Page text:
Tesla CEO Elon Musk has pledged to use more of his own money to fund his purchase of Twitter after letting a previously guaranteed loan expire.
When he first announced his $61.4 billion acquisition of Twitter, Mr. Musk had already secured $17.7 billion in fringe loans funded with Tesla stock.
This was considered a risky move by some, as it meant that Twitter and Tesla were closely linked, and the latter’s shares have taken quite a beating since the acquisition was announced.
However, new filings with the Securities and Exchange Commission (SEC) show that Mr. Musk no longer relies on that loan against his Tesla stock to make the purchase — instead opting to take on the burden of raise most of the money yourself.
Before we look more closely, it’s important to note that these numbers have all been converted from US dollars to Australian dollars, and that could account for some rounding errors and discrepancies.
How Much Does Elon Musk Pay Now?
In short, it’s no small amount, even for the world’s richest man (for context, Forbes estimates he’s worth $395 billion).
When he first announced the deal, he would bring in about $29.7 billion of his own money and sell about $12 billion of his Tesla stock in preparation.
He had also taken out two loans — one pegged to Tesla stock and another pegged to Twitter stock — meaning he had arranged a total of $65.7 billion to buy Twitter.
Here’s what that looked like initially.
But the amount he was willing to contribute has slowly risen, by phasing out that marginal loan.
Now, Mr. Musk has been saddled with the responsibility of funding $47.3 billion for the $61.4 billion deal — significantly increasing his skin in the game — but he already has a number of people on board to help him out.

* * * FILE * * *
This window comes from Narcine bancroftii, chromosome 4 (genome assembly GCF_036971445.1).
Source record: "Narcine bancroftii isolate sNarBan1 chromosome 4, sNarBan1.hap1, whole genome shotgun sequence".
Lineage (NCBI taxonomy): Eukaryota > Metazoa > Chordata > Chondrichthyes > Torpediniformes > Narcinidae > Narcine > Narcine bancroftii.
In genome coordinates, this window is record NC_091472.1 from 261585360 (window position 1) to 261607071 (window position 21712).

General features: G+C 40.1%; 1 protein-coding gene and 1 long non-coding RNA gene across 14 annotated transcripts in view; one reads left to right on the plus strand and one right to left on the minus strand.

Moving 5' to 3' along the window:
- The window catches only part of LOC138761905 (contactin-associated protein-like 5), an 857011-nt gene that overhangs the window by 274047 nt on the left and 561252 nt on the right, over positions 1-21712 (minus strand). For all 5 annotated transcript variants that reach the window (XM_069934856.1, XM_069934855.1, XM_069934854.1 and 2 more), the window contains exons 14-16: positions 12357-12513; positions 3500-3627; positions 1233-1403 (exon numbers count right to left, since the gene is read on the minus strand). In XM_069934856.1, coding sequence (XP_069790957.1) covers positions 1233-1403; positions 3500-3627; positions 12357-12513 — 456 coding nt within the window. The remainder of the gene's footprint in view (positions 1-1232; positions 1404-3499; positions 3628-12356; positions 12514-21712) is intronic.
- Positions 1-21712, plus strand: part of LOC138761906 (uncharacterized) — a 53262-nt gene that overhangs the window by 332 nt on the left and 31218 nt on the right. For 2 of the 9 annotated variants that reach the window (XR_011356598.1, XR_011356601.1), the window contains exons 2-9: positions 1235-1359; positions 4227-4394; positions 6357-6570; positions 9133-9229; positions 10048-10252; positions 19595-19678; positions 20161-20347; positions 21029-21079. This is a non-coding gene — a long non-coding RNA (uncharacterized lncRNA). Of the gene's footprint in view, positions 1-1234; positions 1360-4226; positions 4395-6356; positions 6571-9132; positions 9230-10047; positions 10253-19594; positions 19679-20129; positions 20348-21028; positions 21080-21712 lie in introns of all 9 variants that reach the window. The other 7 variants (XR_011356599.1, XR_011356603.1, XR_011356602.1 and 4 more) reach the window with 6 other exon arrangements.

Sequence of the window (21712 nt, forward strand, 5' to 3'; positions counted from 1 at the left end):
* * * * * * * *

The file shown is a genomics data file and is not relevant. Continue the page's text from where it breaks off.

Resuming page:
Who else participates?
With the fringe loan out of the picture, Mr. Musk is now heavily invested financially, and it’s up to him to raise the remaining cash.
However, he has been lucky so far – he has managed to bring in 19 investors, contributing a total of about $10 billion to the deal.
It means that Mr. Musk now has to hand in about $37.2 billion.
This is what the financial pie looks like now.
But not all investors contribute equally to the acquisition budget.
Here’s a closer look at who they are and how much they’ve pledged.
It’s also likely that this list will grow — Mr. Musk said in the registration filings that he’s still looking around for other stock partners.
He is also in talks with current Twitter shareholders, including founder Jack Dorsey, for additional funding commitments to help fund the acquisition and reduce the $37.2 billion he would otherwise have to pay.
Does this mean the deal is closer?
By cutting the marginal loan and increasing his equity, it suggests Musk is serious about moving the deal forward.
But there’s still some work to be done, which is getting the extra equity he needs to make the deal go through.
In addition, there is still no solution after Mr. Musk suggested he could ask for a revised price for Twitter.
Last week, he said his offer was “temporarily on hold” until Twitter proved its claim that spam and fake accounts make up less than 5 percent of total users.
Mr. Musk has previously said that he believes to 20 percent of all accounts on Twitter could be fakeand has asked the social media platform for clarification so that “advertisers know what they are getting for their money” before the deal moves forward.
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